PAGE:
Would I vote to impeach Trump?

Isaac Saul Dec 18, 2019
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Photo: DOD photo by Navy Petty Officer 1st Class Dominique A. Pineiro

Your questions, answered.

Q: If you had a vote, would you vote to impeach Trump?

- Seth, Albany, NY

Tangle: The best argument I’ve seen against impeaching Trump came from Reason Magazine’s Jacob Sullum. He essentially makes the case that, while he believes Trump abused his power and did in fact pressure Ukraine into investigating a political rival, he also thinks Democrats have moved too hastily in impeaching Trump. He runs the gambit of several very compelling legal arguments that Democrats have shot themselves in the foot (legally and politically) by trying to wrap up impeachment before the New Year, and — as a result — have left too many holes in the ground they stand on to impeach Trump.

I found the story convincing, and it briefly made me consider a “no” vote. It’s true that Democrats could have done a lot more to compel witnesses to testify, as I’ve written here, and that by doing so they would have created a much more convincing case of obstruction of justice when Trump inevitably stopped those witnesses from testifying.

But ultimately, the abuse of power by Trump seems plain as day to me. As I detailed yesterday, we have an overwhelming pile of evidence that Trump and his lawyer were working to push Ukraine’s top prosecutor and its president into opening an investigation into the Bidens. The scheme was rather simple, despite how much both sides have muddied the waters. We also have witness testimony that contradicts one common Trump defense (“he was worried about corruption in Ukraine”) and instead points to the political nature of the request: Gordon Sondland said under oath that Ukraine didn’t need to follow through on the investigations, they just needed to announce them.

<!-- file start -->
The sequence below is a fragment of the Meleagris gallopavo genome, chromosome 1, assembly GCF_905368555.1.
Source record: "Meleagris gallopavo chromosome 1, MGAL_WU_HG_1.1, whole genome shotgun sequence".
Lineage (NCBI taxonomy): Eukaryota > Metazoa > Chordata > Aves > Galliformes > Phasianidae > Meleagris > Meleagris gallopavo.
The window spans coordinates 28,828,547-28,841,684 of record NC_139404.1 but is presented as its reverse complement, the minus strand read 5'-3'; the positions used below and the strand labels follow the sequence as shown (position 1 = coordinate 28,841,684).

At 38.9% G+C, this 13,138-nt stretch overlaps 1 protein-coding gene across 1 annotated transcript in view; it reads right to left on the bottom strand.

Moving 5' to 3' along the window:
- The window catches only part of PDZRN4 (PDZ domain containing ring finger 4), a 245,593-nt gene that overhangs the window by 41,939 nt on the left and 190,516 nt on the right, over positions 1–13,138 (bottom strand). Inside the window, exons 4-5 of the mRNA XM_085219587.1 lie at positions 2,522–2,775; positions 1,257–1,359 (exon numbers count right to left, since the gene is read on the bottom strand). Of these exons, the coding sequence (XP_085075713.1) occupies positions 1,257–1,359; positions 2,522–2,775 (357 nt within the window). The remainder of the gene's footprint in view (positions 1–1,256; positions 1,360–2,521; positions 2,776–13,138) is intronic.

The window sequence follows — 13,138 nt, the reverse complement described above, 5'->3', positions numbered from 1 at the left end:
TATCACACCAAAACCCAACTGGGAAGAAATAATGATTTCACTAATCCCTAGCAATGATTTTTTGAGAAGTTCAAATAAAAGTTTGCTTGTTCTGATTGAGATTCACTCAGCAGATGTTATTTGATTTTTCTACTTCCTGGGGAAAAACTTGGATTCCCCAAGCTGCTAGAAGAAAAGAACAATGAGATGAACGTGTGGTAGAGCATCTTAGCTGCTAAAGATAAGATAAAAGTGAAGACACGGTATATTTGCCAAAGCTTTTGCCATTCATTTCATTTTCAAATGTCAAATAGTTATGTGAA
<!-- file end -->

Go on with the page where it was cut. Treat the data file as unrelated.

While Sullum makes a strong case that Democrats have rushed their most powerful tool of checks and balances on the president, I think there is an even stronger case that Trump’s abuse of power is a threat to Democracy as a whole. I’ve had this argument with friends who have essentially taken the same stance that Trump’s administration has: “this kind of thing happens all the time! Countries leverage things on other countries to receive things in return.” Which, yeah — that’s true. But this kind of thing — a U.S. president asking another foreign leader to investigate the presumed No. 1 threat to his election prospects — does not happen all the time. I’ve made this argument to friends who have said “I’m sure it does and we just don’t know about it.” And, again, I’m calling B.S. Years after the fact we’ve learned of CIA operations to take down foreign leaders, how generals lied to the public about the success of wars and basically all the details of every impeachment scandal in U.S. history. If a president had ever solicited help from a foreign country in taking down his opponent in an upcoming election, we’d know about it. It would have made its way into the annals of American corruption. But it hasn’t, because that’s almost certainly never happened before.

In that sense, what Trump has done is unprecedented. And with a looming election in 2020, there’s no reason to think he won’t pull out similar dirty tricks to protect his spot in the White House. In fact, there is every reason to think he will. So while I certainly have concerns about Democrats rushing this process, I think I’d ultimately have a hard time casting a vote that would exonerate the president of wrongdoing worthy of impeachment. I’d have to vote in favor.

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Isaac Saul

I'm a politics reporter who grew up in Buck County, PA — one of the most politically divisive counties in America. I'm trying to fix the way we consume political news.

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